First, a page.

It should be noted that some research councils (MRC and ESRC) have a requirement that papers must be deposited in specific repositories.  See SHERPA/JULIET for more on complying with the specifics of individual Research Councils’ policies, although I suspect some of these will be updated in the coming days.

Further RCUK guidance on complying with the policy is also available.

As always UKCoRR welcomes input from the membership on the reactions and responses to this announcement; both individually or at an institutional level – either on the list or here as comments.

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The Finch Report: Optimism, Hope and Frustration for Repository Staff in Equal Measures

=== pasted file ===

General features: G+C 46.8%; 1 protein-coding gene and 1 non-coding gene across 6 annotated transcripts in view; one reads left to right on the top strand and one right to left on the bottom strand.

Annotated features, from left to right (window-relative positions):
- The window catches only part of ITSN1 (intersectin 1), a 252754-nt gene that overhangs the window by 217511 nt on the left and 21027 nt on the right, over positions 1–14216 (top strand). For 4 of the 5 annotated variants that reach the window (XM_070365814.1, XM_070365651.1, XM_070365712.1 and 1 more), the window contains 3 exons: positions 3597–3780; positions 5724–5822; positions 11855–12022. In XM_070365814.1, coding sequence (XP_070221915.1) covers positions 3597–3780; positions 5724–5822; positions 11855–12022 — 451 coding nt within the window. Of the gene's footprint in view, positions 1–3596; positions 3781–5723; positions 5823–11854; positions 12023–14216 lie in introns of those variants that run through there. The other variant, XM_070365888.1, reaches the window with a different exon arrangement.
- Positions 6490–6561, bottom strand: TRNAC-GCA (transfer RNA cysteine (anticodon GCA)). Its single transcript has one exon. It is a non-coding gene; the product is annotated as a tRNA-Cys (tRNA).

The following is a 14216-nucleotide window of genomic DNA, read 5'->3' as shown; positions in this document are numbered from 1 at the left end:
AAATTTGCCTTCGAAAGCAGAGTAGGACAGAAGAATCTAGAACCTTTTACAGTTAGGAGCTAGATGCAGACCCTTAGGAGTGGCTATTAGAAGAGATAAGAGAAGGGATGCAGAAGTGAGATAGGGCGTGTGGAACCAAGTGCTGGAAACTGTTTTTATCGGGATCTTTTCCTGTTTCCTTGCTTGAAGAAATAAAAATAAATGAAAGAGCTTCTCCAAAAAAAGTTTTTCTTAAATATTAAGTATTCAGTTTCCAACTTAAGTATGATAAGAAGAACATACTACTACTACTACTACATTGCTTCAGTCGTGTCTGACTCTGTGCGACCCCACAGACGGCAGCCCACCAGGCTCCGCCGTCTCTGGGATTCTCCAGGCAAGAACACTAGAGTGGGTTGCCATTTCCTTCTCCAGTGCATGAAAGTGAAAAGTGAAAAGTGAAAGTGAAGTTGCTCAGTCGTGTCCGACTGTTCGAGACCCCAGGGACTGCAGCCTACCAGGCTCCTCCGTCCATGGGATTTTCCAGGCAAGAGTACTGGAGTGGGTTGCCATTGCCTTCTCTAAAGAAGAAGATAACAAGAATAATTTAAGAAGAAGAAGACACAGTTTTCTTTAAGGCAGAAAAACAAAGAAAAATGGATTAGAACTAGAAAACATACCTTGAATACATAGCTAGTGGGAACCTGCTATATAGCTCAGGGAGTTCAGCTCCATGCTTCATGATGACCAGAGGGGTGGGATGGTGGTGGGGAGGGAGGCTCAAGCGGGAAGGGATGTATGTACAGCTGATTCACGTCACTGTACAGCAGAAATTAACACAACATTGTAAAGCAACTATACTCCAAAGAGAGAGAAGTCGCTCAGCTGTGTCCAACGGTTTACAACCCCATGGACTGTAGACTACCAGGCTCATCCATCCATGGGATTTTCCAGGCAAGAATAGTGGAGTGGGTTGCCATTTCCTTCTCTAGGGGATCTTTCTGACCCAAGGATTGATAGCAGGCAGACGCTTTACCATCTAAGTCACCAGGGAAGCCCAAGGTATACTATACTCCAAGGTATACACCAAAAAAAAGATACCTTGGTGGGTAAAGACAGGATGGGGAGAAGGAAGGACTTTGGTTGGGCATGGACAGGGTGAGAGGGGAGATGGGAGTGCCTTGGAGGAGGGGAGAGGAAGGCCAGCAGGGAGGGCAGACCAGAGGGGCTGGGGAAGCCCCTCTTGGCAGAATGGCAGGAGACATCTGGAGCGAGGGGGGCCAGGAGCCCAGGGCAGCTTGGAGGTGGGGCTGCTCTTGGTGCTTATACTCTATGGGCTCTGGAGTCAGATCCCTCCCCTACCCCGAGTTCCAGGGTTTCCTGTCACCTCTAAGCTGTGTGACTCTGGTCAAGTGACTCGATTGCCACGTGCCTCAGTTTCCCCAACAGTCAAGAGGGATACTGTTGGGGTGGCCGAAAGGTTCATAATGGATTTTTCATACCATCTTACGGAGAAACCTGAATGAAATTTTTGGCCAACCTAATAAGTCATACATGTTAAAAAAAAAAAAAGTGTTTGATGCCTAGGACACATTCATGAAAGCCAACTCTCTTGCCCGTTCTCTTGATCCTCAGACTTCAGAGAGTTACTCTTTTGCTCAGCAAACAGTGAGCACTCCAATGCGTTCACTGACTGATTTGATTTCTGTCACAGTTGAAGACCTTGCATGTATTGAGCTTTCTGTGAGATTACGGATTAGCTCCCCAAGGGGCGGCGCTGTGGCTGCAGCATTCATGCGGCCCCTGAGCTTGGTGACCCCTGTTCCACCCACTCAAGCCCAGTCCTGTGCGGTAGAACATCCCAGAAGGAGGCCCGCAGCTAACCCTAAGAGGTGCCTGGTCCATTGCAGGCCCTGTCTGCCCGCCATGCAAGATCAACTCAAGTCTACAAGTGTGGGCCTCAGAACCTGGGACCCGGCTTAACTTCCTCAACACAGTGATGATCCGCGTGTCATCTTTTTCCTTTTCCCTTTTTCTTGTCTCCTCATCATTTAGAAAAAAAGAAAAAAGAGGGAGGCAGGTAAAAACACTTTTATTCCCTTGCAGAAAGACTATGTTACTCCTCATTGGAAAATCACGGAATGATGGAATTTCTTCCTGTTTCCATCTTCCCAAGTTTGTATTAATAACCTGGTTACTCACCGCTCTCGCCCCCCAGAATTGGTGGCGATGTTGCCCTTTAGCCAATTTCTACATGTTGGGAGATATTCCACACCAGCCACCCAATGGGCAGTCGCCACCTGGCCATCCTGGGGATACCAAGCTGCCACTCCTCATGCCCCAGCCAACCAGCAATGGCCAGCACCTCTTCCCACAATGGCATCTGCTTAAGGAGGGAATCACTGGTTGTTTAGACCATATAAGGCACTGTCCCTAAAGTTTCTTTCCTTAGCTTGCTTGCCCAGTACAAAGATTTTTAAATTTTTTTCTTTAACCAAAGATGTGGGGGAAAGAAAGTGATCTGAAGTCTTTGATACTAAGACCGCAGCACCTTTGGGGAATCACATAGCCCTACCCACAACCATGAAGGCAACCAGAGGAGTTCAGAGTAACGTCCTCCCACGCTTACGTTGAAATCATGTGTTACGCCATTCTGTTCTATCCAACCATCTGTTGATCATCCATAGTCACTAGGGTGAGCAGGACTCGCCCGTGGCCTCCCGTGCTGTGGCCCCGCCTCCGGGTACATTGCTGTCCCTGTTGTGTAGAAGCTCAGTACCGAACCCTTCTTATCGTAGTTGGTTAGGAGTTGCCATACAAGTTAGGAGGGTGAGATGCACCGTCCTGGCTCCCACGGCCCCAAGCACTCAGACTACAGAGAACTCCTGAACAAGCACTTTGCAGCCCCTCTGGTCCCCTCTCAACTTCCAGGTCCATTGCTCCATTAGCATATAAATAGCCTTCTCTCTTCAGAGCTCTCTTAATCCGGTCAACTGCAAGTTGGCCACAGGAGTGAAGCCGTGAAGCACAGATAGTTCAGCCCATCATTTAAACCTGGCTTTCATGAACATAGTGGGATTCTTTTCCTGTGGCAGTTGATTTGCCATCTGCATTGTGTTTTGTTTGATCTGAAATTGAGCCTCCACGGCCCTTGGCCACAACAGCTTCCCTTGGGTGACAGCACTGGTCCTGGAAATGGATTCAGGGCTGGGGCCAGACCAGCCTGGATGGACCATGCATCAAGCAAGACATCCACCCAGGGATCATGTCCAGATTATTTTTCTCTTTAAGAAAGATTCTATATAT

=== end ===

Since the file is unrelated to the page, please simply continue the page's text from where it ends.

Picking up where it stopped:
The issue of open access within academia has never been higher during the recent academic spring coupled with the publication of the PEER project results. As a consequence, like most people working in the academic scholarly communications arena, UKCoRR has been awaiting the publication of the Finch Report with heightened anticipation. Given the assemblage of stakeholders involved in the discussions, expectations were high that the impact of the report would resonate for some years to come and potentially revolutionise and revitalise open access (OA) to research outputs.